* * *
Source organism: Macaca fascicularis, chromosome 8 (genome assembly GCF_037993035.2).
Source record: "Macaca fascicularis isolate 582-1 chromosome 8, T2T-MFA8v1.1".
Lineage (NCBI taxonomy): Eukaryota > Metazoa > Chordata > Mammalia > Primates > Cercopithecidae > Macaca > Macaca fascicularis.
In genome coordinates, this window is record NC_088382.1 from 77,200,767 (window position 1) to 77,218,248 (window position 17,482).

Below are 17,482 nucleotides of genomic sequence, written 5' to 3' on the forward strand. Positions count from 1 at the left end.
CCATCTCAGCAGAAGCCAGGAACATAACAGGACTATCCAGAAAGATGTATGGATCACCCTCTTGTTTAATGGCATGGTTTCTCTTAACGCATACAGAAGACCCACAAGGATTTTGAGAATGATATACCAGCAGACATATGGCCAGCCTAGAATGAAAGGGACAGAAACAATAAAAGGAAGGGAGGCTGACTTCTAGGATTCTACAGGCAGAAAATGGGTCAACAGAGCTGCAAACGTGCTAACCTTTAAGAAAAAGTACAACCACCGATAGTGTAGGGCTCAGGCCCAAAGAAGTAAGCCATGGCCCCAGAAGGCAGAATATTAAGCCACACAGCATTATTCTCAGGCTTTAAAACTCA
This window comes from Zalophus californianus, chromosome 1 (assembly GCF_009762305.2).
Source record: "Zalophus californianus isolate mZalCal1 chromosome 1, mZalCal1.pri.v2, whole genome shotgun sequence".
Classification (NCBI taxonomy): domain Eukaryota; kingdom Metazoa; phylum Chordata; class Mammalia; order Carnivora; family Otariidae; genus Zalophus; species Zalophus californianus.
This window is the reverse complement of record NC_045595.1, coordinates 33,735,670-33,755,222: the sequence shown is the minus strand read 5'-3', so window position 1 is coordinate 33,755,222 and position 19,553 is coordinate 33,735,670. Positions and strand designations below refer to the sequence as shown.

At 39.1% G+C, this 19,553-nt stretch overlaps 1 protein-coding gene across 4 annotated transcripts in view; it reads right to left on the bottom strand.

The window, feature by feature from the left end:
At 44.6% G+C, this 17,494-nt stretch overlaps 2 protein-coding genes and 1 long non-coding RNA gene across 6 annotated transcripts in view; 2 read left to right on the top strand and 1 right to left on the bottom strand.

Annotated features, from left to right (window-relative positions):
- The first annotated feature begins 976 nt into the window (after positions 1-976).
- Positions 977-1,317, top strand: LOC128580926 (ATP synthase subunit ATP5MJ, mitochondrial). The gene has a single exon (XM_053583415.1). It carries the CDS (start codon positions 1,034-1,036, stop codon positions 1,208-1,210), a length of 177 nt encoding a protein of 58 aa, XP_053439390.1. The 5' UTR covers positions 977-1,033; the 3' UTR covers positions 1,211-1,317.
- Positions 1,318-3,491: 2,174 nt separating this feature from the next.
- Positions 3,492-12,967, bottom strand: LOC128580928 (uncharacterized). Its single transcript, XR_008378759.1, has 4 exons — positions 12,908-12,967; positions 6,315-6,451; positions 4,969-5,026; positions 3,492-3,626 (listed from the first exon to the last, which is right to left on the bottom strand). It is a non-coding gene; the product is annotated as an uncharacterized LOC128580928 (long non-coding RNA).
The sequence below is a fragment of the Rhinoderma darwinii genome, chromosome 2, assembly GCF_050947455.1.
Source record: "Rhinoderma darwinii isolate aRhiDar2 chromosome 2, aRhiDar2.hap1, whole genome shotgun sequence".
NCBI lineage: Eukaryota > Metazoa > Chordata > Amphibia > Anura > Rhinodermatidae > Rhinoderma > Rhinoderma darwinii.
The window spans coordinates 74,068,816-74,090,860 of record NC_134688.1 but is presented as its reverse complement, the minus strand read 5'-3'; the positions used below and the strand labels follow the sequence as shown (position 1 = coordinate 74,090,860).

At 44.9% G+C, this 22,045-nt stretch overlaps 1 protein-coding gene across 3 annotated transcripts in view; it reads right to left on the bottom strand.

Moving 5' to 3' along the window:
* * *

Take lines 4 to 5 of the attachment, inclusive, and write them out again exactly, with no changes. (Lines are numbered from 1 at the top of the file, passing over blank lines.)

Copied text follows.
In genome coordinates, this window is record NC_088382.1 from 77,200,767 (window position 1) to 77,218,248 (window position 17,482).

Below are 17,482 nucleotides of genomic sequence, written 5' to 3' on the forward strand. Positions count from 1 at the left end.